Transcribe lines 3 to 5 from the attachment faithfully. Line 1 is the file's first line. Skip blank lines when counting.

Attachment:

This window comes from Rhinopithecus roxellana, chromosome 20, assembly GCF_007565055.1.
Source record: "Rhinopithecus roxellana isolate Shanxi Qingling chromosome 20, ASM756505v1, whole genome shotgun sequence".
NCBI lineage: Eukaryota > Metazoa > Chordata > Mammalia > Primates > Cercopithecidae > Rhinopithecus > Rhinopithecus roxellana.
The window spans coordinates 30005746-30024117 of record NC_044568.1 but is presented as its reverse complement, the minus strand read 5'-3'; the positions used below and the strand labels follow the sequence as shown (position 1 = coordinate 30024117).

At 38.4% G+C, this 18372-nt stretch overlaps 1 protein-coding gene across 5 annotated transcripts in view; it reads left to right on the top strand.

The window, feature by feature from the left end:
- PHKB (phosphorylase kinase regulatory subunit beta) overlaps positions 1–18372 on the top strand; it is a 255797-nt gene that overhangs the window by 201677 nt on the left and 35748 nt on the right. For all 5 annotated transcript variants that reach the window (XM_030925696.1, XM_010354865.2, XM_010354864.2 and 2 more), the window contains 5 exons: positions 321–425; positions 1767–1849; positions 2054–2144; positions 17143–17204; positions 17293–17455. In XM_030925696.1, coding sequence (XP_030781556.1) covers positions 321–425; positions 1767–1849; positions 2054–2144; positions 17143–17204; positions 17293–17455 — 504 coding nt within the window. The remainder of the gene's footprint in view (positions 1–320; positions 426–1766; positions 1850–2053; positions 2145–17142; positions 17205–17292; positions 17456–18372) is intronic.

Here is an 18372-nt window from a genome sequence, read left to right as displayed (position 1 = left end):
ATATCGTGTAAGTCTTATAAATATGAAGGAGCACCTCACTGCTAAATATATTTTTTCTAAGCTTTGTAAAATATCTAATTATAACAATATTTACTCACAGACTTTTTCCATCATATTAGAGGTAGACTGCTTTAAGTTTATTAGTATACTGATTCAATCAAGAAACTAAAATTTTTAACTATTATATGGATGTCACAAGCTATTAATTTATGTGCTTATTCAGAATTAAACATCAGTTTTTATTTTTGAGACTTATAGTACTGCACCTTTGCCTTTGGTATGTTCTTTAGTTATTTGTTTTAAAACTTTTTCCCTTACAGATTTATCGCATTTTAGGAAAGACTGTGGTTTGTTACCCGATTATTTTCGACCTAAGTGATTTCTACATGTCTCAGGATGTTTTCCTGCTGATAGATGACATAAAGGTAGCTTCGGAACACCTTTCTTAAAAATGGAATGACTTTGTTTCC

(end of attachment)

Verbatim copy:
NCBI lineage: Eukaryota > Metazoa > Chordata > Mammalia > Primates > Cercopithecidae > Rhinopithecus > Rhinopithecus roxellana.
The window spans coordinates 30005746-30024117 of record NC_044568.1 but is presented as its reverse complement, the minus strand read 5'-3'; the positions used below and the strand labels follow the sequence as shown (position 1 = coordinate 30024117).

At 38.4% G+C, this 18372-nt stretch overlaps 1 protein-coding gene across 5 annotated transcripts in view; it reads left to right on the top strand.